The Qwillery | category: SPFBO2016


The Qwillery

A blog about books and other things speculative

Melanie's Week in Review - August 28, 2016

 Melanie's Week in Review - August 28, 2016

This is a unique WIR as I am writing it 10,000 metres in the air. I am writing this on my flight over to Canada going to my nephew's wedding. I didn't want you to miss out finding out what I read this week. So what did I read?

I was back to reading books from SPFBO 2016 and I am going to start with the book I enjoyed the most. I have found it interesting how many of the books that I have read during this contest are written for younger readers. I wonder why that is. Could it be that newer authors think that it is easier to market to tweens and teens or that they think it is easier to write for this audience. Anyway musing over.

 Melanie's Week in Review - August 28, 2016
The book I read that I enjoyed the most this week was The Jaguar and the Cacao Tree by Birgitte Rasine. The story is set in Guatemala where the eleven year old Max is on trip with his parents who are researching the local bee population. It's not long before Max befriends the local girl Ixtal and learns more about her community, the rainforest and more importantly about the cacao bean and chocolate production. After a few minor adventures Max and Ixtal end up angering one of the mystical beings of the rainforest when they inadvertently disrupt one of the ceremonies the elders perform to celebrate the cacao bean. Max, Ixtal and their new rainforest friends have placate the local gods before the cacao harvest is destroyed.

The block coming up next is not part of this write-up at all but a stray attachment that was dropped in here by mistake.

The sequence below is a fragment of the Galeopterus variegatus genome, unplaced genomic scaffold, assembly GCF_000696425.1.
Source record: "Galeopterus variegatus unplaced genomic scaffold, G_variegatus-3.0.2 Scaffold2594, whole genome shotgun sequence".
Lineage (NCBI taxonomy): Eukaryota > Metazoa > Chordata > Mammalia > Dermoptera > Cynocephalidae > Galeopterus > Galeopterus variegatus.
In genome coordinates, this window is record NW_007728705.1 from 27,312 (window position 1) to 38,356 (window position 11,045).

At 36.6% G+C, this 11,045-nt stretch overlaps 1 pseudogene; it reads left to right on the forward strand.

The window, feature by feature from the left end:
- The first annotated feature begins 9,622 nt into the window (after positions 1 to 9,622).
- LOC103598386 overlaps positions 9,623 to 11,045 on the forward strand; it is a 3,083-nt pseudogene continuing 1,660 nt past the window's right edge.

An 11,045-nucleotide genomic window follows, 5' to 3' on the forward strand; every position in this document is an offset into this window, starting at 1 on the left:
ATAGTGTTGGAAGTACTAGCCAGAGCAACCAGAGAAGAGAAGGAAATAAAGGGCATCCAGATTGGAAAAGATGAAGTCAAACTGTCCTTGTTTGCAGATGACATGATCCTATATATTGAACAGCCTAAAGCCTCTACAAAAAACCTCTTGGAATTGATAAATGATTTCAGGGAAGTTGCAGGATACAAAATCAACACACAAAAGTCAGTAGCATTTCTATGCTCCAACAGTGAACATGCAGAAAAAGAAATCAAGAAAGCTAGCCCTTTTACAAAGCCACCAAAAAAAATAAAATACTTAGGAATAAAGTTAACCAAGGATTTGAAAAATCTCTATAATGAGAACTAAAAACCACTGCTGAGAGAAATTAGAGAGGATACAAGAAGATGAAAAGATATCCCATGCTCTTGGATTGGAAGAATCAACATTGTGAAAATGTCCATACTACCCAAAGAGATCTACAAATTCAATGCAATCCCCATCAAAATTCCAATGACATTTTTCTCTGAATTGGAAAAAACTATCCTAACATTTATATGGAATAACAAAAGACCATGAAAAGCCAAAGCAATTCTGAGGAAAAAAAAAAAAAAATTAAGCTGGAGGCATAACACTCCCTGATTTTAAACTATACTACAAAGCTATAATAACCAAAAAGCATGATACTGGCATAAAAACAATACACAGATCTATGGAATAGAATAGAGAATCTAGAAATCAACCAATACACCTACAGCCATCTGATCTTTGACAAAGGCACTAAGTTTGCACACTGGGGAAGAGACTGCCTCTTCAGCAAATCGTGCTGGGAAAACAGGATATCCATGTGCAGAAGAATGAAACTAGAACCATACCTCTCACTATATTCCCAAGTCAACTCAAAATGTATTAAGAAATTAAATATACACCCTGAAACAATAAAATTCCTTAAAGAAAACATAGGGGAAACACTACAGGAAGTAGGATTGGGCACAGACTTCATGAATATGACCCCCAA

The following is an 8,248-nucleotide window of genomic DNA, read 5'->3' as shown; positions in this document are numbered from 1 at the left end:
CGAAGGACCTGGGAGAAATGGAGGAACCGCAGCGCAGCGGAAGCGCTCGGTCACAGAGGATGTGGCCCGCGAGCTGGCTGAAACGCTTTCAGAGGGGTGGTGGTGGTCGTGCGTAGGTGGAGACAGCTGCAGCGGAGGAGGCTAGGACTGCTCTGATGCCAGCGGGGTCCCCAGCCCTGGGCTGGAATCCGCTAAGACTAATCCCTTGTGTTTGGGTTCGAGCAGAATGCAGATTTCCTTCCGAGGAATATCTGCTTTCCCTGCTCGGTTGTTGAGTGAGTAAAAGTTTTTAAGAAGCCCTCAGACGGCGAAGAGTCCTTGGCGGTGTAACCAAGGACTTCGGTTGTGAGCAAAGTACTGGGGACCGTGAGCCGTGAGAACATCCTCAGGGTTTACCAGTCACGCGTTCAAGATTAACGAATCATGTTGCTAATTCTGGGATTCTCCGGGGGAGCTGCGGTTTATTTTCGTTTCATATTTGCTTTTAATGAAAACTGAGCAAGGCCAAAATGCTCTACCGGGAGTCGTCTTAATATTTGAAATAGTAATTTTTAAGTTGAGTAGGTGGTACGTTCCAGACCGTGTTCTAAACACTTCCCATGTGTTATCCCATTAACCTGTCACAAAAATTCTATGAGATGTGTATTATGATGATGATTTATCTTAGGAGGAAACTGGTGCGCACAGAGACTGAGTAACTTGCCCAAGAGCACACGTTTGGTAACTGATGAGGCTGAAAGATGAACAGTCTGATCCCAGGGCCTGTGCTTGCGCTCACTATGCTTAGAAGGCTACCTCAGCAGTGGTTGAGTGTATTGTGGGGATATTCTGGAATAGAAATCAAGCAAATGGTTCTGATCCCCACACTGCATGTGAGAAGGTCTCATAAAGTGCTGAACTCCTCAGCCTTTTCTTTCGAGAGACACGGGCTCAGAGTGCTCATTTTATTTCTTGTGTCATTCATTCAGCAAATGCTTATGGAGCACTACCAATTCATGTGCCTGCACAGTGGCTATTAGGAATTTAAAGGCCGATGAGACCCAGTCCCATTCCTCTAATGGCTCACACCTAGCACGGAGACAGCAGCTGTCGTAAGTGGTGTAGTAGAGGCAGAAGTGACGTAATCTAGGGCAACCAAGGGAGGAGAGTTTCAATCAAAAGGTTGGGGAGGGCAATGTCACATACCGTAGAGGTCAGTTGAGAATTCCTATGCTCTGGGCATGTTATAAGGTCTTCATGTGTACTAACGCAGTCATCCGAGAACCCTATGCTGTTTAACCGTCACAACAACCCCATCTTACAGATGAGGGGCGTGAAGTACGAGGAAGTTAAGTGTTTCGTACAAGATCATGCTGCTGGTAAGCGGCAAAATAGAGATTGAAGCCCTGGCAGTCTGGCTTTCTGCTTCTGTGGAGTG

It is was obvious that the The Jaguar and the Cacao Tree was a labour of love for the author as it was so well researched and very well written. I did think it was a bit slow in parts and perhaps written is a more mature voice than what an 11 year old would have but I did enjoy it. I also enjoyed the free Spanish lessons that the author provided and the history lesson on the origins of chocolate.

 Melanie's Week in Review - August 28, 2016
Book 2 was Tayta's Return by Teagan Kearney. This was the story of the orphaned Tayta who was raised by her aunt. When the aunt takes ill with a mystery disease Tayta has to spend a lot of time in the hospital and in the company of the vampire Vance, who she hates. As the story progresses we learn that Tatya has special abilities that a part demon/vampire wants for himself. Tatya must team up with Vanse in order save herself from becoming the demons's slave.

I can't really say I enjoyed this book. It was a mix of boring and stereotypical. The protagonists were all very uninspiring and quite weak. Tatya flipped from hating vampires one minute to loving them the next. It felt like the author picked bits from different vampires novels and tried to mix them together. Everything seemed too familiar and quite frankly dull.

 Melanie's Week in Review - August 28, 2016